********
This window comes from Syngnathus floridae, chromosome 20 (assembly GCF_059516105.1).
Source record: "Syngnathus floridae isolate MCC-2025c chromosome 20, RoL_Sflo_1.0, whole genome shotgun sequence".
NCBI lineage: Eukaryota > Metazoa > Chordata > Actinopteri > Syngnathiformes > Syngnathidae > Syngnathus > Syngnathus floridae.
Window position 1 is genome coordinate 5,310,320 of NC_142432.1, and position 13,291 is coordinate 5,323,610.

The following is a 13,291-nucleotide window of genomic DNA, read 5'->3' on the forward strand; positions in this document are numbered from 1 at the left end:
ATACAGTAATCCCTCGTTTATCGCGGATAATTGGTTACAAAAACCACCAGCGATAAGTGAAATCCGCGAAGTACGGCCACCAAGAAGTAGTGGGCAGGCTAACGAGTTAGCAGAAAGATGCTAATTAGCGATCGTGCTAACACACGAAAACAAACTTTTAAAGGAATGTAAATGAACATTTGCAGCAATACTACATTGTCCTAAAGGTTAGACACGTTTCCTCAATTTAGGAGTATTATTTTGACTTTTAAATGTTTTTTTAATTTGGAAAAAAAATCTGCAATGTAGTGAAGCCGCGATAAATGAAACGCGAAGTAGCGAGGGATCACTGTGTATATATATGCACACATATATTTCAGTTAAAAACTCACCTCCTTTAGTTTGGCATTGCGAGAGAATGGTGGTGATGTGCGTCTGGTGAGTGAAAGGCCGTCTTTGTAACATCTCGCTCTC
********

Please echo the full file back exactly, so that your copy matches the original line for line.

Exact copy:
This window comes from Syngnathus floridae, chromosome 20 (assembly GCF_059516105.1).
Source record: "Syngnathus floridae isolate MCC-2025c chromosome 20, RoL_Sflo_1.0, whole genome shotgun sequence".
NCBI lineage: Eukaryota > Metazoa > Chordata > Actinopteri > Syngnathiformes > Syngnathidae > Syngnathus > Syngnathus floridae.
Window position 1 is genome coordinate 5,310,320 of NC_142432.1, and position 13,291 is coordinate 5,323,610.

The following is a 13,291-nucleotide window of genomic DNA, read 5'->3' on the forward strand; positions in this document are numbered from 1 at the left end:
ATACAGTAATCCCTCGTTTATCGCGGATAATTGGTTACAAAAACCACCAGCGATAAGTGAAATCCGCGAAGTACGGCCACCAAGAAGTAGTGGGCAGGCTAACGAGTTAGCAGAAAGATGCTAATTAGCGATCGTGCTAACACACGAAAACAAACTTTTAAAGGAATGTAAATGAACATTTGCAGCAATACTACATTGTCCTAAAGGTTAGACACGTTTCCTCAATTTAGGAGTATTATTTTGACTTTTAAATGTTTTTTTAATTTGGAAAAAAAATCTGCAATGTAGTGAAGCCGCGATAAATGAAACGCGAAGTAGCGAGGGATCACTGTGTATATATATGCACACATATATTTCAGTTAAAAACTCACCTCCTTTAGTTTGGCATTGCGAGAGAATGGTGGTGATGTGCGTCTGGTGAGTGAAAGGCCGTCTTTGTAACATCTCGCTCTC